“How do you measure a potato?” That is the legendary question that Endel Tulving is said to have used to stump his first-year psychology graduate students (Ellsworth & Gonzalez, 2003). The students would come up with a wide variety of creative answers: You can weigh it, compute its volume, measure the water content, describe its chemical properties, and others. This list would grow quite long until, eventually, students would have the hoped-for lightbulb moment: You can’t accurately measure something until you have clearly expressed what it is that you want to know about it. In other words, you can’t design an appropriate research project until you have composed a specific research question.
Ellsworth, P. C., & Gonzalez, R. (2003). Questions and comparisons: Methods of research in social psychology. In M. Hogg & J. Cooper (Eds.), The SAGE handbook of social psychology (pp. 24–43). Thousand Oaks, CA: Sage Publications.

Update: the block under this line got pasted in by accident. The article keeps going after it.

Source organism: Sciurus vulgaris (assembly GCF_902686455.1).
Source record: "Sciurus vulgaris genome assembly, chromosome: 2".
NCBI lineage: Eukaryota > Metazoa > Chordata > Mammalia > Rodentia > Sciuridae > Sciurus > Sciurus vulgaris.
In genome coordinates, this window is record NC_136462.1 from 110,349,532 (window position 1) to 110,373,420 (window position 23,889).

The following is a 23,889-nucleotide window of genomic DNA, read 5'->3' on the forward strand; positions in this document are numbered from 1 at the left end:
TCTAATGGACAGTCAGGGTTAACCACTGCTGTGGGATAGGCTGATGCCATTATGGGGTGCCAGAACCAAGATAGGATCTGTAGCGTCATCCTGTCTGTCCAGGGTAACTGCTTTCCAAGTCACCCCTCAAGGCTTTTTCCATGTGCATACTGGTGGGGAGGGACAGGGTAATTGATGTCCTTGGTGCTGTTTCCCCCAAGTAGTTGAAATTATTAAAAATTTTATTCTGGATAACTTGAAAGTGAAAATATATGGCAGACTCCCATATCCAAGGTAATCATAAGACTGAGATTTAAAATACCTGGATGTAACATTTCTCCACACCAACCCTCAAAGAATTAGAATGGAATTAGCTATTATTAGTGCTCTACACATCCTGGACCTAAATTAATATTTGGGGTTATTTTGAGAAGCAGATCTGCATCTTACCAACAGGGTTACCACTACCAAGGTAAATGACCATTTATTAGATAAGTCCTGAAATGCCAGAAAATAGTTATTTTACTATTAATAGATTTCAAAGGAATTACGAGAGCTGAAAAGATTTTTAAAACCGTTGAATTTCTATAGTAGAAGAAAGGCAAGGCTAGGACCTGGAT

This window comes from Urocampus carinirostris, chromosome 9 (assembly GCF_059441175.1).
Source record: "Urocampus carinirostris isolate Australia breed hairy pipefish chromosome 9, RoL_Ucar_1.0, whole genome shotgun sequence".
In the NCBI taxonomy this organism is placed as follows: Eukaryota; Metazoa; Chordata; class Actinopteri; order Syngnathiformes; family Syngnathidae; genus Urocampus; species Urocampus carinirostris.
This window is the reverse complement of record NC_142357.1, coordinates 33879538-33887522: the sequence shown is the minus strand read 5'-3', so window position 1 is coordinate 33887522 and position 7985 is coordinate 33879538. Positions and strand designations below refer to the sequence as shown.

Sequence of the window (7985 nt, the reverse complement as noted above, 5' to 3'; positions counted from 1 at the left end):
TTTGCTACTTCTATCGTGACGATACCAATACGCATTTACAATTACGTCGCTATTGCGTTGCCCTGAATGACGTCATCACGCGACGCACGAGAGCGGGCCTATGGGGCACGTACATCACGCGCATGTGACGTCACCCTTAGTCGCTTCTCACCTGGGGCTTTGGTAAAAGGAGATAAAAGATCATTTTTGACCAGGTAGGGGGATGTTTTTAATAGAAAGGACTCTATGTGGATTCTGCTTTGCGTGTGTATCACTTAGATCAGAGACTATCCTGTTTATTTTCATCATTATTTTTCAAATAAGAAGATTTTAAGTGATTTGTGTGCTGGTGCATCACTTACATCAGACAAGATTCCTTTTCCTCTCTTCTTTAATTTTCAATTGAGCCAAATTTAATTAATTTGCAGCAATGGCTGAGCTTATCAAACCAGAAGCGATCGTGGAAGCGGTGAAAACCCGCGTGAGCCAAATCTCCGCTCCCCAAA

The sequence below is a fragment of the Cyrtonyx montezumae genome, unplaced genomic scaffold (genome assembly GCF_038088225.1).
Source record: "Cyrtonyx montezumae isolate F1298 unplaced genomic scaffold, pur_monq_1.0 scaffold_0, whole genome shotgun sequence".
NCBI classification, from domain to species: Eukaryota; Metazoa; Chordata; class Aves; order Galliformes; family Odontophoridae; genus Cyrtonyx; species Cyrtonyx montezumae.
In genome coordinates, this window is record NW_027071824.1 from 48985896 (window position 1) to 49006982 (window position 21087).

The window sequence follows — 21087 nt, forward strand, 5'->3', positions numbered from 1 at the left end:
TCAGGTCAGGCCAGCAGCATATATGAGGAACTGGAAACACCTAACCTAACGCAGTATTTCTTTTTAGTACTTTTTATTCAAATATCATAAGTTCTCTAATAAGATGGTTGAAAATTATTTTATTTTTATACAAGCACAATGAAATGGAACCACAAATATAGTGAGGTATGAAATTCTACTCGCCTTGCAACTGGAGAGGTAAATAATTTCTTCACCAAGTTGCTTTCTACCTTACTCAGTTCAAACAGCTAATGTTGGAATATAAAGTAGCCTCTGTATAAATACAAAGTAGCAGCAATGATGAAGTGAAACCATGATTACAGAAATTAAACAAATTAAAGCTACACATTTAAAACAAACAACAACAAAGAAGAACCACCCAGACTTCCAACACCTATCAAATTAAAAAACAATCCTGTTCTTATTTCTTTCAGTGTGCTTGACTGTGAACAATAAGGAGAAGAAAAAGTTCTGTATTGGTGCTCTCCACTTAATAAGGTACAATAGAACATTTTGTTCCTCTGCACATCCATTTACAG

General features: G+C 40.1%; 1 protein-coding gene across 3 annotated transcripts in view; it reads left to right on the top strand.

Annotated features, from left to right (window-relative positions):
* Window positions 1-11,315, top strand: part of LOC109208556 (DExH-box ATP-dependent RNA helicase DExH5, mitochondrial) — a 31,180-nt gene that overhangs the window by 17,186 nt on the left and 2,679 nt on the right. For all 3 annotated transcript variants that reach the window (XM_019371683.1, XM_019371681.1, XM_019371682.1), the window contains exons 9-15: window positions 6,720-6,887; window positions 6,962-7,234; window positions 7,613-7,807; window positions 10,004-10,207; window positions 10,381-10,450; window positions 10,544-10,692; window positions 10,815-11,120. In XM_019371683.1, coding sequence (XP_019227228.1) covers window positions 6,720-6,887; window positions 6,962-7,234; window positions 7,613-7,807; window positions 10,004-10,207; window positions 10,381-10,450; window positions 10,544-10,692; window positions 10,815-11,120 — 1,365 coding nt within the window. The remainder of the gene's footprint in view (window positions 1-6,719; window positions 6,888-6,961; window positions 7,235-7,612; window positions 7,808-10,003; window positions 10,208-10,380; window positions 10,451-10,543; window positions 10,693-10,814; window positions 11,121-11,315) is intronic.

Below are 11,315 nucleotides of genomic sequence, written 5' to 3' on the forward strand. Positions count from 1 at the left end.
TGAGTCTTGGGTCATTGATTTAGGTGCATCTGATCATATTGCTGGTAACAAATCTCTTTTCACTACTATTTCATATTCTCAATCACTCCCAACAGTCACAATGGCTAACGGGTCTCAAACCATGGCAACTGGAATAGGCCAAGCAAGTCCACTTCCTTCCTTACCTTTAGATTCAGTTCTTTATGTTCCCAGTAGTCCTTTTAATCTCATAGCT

- Describe a workplace problem that could be investigated by an industrial/organizational (I/O) professional.
- Formulate a research question related to the workplace problem that you identified. Use the following questions as a guideline for help in formulating your final research question:
- What is the specific problem?
- What is the evidence of the problem? (Hint: Cite professional or scholarly sources here to support your position.)
- What do you suspect is causing the problem?
- Is the research question clearly expressed, without being too general or too narrow?
- Does the question relate to the identified problem?
- Is it possible or realistic to be able to design a research project that will answer the research question?
- Will your proposed research question, if answered, add to the body of knowledge in the industrial/organizational (I/O) field? In other words, has a similar research project already been published?
- By the due date assigned, post your responses in about 300 words to this Discussion Area.